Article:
Welcome to Linux Knowledge Base and Tutorial
"The place where you learn linux"
The ONE Campaign to make poverty history

 Create an AccountHome | Submit News | Your Account  

Tutorial Menu
Linux Tutorial Home
Table of Contents

· Introduction to Operating Systems
· Linux Basics
· Working with the System
· Shells and Utilities
· Editing Files
· Basic Administration
· The Operating System
· The X Windowing System
· The Computer Itself
· Networking
· System Monitoring
· Solving Problems
· Security
· Installing and Upgrading
· Linux and Windows

Glossary
MoreInfo
Man Pages
Linux Topics
Test Your Knowledge

Site Menu
Site Map
FAQ
Copyright Info
Terms of Use
Privacy Info
Disclaimer
WorkBoard
Thanks
Donations
Advertising
Masthead / Impressum
Your Account

Communication
Feedback
Forums
Private Messages
Surveys

Features
HOWTOs
News Archive
Submit News
Topics
User Articles
Web Links

Google
Google


The Web
linux-tutorial.info

Who's Online
There are currently, 57 guest(s) and 0 member(s) that are online.

You are an Anonymous user. You can register for free by clicking here

  

zcav




SYNOPSIS

       zcav [-b block-size] [-c count] [-u uid-to-use:gid-to-use]
       [-g gid-to-use] [-f] file-name


DESCRIPTION

       This manual page documents briefly the zcav, program.

       Modern hard drives have a constant  rotational  speed  but
       have  varying numbers of sectors per track (outside tracks
       are longer and have more sectors). This is referred to  as
       Zoned  Constant  Angular  Velocity  (or  ZCAV).  The outer
       tracks will have a higher data transfer rate due to having
       more  sectors  per  track, these tracks generally have the
       lower track/sector numbers.

       This program tests the ZCAV performance of a  hard  drive,
       by  reading  the  entire  data on it a specified number of
       times. The file name given as the first parameter, it  can
       be  specified  as -, for standard input. This file will be
       opened as read-only and in  usual  operation  it  will  be
       /dev/hdX  or /dev/ide/host0/busX/targetY/lun0/disc depend­
       ing on whether you use devfs or not (NB operating  systems
       other than Linux will have different device names).

       The  output  should be able to be easily graphed with gnu­
       plot which is what I use to view the results.


OPTIONS

       -b     the size of the blocks to read from  disk  (default
              100M).

       -c     the number of times to read the entire disk.

       -f     the file-name for the input data. This isn't needed
              on well configured systems that have a recent Glibc
              where  you can specify the file name without the -f
              flag.

       -u     user-id to use.  When running as root  specify  the
              UID  to  run the tests as, it is not recommended to
              use root, so if you want to  run  as  root  use  -u
              root.  Also if you want to specify the group to run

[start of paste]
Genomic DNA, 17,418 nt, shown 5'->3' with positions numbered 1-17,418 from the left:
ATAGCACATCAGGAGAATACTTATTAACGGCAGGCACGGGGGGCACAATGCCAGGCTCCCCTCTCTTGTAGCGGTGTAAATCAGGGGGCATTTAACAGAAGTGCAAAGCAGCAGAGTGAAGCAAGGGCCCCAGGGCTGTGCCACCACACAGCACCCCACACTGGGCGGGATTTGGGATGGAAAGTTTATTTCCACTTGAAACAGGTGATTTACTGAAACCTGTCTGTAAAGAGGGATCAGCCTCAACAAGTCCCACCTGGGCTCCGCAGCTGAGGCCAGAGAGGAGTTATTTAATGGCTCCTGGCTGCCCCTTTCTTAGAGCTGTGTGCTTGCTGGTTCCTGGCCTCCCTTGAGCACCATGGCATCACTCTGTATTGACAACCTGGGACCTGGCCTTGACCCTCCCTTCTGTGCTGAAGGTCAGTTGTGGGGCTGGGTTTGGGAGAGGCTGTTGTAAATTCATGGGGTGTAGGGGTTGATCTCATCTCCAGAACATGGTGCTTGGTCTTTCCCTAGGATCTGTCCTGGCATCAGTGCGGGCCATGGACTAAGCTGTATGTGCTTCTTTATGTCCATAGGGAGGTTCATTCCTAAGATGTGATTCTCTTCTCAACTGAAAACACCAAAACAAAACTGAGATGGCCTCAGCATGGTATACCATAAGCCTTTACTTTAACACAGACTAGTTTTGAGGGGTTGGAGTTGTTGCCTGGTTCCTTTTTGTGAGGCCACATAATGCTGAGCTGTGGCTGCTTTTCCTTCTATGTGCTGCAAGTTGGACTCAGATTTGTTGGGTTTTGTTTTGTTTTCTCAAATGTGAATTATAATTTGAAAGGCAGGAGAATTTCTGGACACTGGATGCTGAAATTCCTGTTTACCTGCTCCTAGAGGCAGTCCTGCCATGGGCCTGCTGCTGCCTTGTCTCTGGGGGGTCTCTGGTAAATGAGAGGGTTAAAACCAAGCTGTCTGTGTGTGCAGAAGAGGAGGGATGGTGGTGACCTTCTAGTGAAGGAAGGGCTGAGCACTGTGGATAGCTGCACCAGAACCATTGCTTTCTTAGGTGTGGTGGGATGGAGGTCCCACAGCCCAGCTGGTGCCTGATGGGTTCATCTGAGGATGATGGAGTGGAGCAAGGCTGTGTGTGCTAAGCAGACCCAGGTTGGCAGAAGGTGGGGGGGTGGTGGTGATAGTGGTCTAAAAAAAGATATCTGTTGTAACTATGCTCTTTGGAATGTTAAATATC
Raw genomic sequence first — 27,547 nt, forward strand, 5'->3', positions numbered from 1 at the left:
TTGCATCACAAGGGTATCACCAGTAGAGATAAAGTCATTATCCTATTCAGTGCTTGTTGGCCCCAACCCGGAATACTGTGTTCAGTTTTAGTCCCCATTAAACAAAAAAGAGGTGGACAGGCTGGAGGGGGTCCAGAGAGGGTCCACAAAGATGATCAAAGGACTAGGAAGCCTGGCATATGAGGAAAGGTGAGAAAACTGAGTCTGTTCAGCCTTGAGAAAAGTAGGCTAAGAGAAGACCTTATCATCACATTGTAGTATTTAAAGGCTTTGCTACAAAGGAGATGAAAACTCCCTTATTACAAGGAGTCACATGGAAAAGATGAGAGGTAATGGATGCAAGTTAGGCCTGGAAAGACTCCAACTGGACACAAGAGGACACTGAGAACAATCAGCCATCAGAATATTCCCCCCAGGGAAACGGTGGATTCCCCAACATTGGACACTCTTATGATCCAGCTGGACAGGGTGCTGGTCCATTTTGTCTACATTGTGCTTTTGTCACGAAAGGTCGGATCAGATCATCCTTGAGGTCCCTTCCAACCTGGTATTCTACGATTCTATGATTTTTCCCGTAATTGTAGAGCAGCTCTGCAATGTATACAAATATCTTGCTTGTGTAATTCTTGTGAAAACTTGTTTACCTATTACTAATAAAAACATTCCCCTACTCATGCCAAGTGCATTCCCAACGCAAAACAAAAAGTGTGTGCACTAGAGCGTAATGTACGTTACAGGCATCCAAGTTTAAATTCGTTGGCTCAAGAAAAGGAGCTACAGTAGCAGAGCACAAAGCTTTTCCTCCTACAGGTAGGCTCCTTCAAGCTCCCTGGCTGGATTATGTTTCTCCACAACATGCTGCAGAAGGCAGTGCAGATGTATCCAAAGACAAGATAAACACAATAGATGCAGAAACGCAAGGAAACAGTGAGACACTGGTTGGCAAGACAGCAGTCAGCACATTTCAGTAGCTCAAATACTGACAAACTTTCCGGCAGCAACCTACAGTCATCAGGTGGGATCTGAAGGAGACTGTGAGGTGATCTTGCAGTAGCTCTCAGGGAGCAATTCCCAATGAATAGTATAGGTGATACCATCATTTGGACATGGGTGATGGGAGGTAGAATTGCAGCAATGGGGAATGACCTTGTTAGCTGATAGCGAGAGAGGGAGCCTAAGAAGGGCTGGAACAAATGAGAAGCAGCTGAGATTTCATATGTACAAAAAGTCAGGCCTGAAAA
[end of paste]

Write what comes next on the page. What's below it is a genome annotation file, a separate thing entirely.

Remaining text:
as then use the user:group format.  If you  specify
              a  user by name but no group then the primary group
              of that user will be chosen.  If you specify a user
              by  number  and  no  group  then  the group will be

                                                          zcav(1)
  




Login
Nickname

Password

Security Code
Security Code
Type Security Code


Don't have an account yet? You can create one. As a registered user you have some advantages like theme manager, comments configuration and post comments with your name.

Help if you can!


Amazon Wish List

Did You Know?
The Linux Tutorial can use your help.


Friends



Tell a Friend About Us

Bookmark and Share



Web site powered by PHP-Nuke

Is this information useful? At the very least you can help by spreading the word to your favorite newsgroups, mailing lists and forums.
All logos and trademarks in this site are property of their respective owner. The comments are property of their posters. Articles are the property of their respective owners. Unless otherwise stated in the body of the article, article content (C) 1994-2013 by James Mohr. All rights reserved. The stylized page/paper, as well as the terms "The Linux Tutorial", "The Linux Server Tutorial", "The Linux Knowledge Base and Tutorial" and "The place where you learn Linux" are service marks of James Mohr. All rights reserved.
The Linux Knowledge Base and Tutorial may contain links to sites on the Internet, which are owned and operated by third parties. The Linux Tutorial is not responsible for the content of any such third-party site. By viewing/utilizing this web site, you have agreed to our disclaimer, terms of use and privacy policy. Use of automated download software ("harvesters") such as wget, httrack, etc. causes the site to quickly exceed its bandwidth limitation and are therefore expressly prohibited. For more details on this, take a look here

PHP-Nuke Copyright © 2004 by Francisco Burzi. This is free software, and you may redistribute it under the GPL. PHP-Nuke comes with absolutely no warranty, for details, see the license.
Page Generation: 0.17 Seconds